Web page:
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Study Finds Bystanders Support Victims of Harassment and Bullying More Often Than Commonly Thought

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Posted September 9, 2015

A national study by the Crimes against Children Research Center at the University of New Hampshire found that in contrast to previous studies, youth victims of in-person and online harassment and bullying report that in most cases, bystanders tried to help them.

Bystanders are present for the majority of harassment incidents (80 percent). In about 70 percent of these cases, victims report that a bystander tried to make them feel better. Negative bystander reactions, though considerably less frequent, still occurred in nearly a quarter of incidents and were associated with a significantly higher negative impact on the victim.

Lisa Jones, lead author of the study, noted that “While it is good news that most of the time kids are trying to help victims, it isn’t clear what kinds of support helps them most.  Unfortunately, our data show that it is negative behaviors by bystanders such as joining in or laughing that has the biggest impact and really makes things feel worse for victims.”

The research results are reported in the article, “Victim Reports of Bystander Reactions to In-Person and Online Peer Harassment: A National Survey of Adolescents,” in the Journal of Youth and Adolescence. In addition to Jones, the article is authored by Crimes against Children Research Center researchers Kimberly Mitchell and Heather Turner.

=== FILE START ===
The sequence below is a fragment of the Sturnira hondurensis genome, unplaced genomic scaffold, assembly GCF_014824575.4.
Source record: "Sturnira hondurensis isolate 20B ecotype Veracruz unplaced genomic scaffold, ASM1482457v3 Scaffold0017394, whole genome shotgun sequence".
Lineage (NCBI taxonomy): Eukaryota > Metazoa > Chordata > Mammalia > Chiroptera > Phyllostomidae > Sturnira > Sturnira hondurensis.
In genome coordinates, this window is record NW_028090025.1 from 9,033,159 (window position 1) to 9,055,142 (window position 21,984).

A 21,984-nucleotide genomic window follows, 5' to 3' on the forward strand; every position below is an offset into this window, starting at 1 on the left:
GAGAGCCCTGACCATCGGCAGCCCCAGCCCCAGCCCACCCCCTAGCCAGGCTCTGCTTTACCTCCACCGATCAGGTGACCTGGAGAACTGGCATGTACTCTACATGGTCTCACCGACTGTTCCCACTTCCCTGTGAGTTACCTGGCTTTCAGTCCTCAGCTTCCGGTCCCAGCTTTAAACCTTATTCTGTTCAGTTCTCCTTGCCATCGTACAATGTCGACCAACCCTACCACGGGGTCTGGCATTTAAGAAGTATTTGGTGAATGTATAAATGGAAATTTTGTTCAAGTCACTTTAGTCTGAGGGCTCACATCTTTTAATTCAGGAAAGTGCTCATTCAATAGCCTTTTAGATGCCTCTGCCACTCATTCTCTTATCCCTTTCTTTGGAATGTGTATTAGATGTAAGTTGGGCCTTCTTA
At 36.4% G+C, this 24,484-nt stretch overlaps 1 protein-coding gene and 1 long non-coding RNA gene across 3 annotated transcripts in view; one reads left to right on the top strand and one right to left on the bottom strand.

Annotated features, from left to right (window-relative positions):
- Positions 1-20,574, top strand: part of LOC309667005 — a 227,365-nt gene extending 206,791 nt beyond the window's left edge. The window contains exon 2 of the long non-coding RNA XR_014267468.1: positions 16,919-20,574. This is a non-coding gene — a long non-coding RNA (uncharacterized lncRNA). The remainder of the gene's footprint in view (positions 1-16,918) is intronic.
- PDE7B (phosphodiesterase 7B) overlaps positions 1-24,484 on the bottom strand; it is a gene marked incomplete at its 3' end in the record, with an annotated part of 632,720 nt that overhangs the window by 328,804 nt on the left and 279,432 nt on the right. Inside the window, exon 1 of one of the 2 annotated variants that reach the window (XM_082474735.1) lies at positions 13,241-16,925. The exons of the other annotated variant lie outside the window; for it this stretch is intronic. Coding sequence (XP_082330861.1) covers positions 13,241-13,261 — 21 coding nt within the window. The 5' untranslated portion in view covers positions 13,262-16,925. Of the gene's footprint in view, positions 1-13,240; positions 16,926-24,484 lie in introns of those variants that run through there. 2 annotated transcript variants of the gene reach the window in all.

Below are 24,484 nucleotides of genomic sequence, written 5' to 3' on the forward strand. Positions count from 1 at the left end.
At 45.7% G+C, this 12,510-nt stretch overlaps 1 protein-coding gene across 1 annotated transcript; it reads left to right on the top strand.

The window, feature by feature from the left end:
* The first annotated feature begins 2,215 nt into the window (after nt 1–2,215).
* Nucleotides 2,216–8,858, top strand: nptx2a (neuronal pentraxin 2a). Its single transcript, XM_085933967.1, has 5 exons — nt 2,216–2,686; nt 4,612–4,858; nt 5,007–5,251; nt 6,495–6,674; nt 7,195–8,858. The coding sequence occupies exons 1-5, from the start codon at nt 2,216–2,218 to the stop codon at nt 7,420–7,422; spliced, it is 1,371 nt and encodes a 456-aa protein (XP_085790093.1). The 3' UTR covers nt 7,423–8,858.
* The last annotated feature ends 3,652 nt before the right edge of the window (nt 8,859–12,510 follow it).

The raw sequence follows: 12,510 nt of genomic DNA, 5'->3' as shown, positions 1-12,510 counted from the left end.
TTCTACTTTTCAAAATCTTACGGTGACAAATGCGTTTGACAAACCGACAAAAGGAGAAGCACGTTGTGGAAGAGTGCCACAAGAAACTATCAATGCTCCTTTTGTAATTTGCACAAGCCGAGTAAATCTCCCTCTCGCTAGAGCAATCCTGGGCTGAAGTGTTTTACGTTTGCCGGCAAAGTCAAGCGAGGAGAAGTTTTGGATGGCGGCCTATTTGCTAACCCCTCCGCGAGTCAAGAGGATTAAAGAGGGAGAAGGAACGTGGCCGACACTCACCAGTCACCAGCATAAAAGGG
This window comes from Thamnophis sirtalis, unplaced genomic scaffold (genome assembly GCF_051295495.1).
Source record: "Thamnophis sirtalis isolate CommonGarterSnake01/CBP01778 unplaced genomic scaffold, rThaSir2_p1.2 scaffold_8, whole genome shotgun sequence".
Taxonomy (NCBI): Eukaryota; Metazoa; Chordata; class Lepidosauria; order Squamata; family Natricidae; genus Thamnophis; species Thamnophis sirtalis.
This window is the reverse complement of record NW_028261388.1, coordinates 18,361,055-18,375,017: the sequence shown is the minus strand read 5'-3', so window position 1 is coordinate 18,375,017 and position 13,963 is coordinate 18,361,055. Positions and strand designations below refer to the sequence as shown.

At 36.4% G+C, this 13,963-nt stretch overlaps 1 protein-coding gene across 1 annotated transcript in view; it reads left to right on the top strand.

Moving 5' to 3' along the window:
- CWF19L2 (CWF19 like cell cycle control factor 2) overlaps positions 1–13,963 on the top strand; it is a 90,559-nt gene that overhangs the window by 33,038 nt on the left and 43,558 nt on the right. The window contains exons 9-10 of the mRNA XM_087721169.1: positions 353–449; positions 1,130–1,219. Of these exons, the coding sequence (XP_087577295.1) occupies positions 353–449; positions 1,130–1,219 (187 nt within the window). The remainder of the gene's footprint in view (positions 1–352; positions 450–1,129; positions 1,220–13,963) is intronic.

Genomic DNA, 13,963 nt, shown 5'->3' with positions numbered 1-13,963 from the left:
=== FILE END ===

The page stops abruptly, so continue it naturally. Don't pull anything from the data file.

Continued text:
The authors call for broadening the definition of bystander to include any person, peer or adult who becomes aware of the harassment and has an opportunity to help. The survey data showed that in 78 percent of the harassment incidents, the victim told someone about the incident. The authors stress the importance of these “secondary” bystanders.

“The concept of a bystander needs to expand beyond just youth who witness a traditional school-yard bullying event,” said Jones. “Really anyone, child or adult, who hears about a harassment or bullying situation is in a place to help. Prevention efforts can target everyone as a potential bystander and let them know there are a lot of things they can do to try and help.”

The study, funded by the National Institute of Justice, surveyed a nationally representative sample of 791 youth, ages 10-20 years old, who were interviewed by telephone for the Technology Harassment and Victimization Survey (THV) from December 2013 to March 2014.

Source: University of New Hampshire

 

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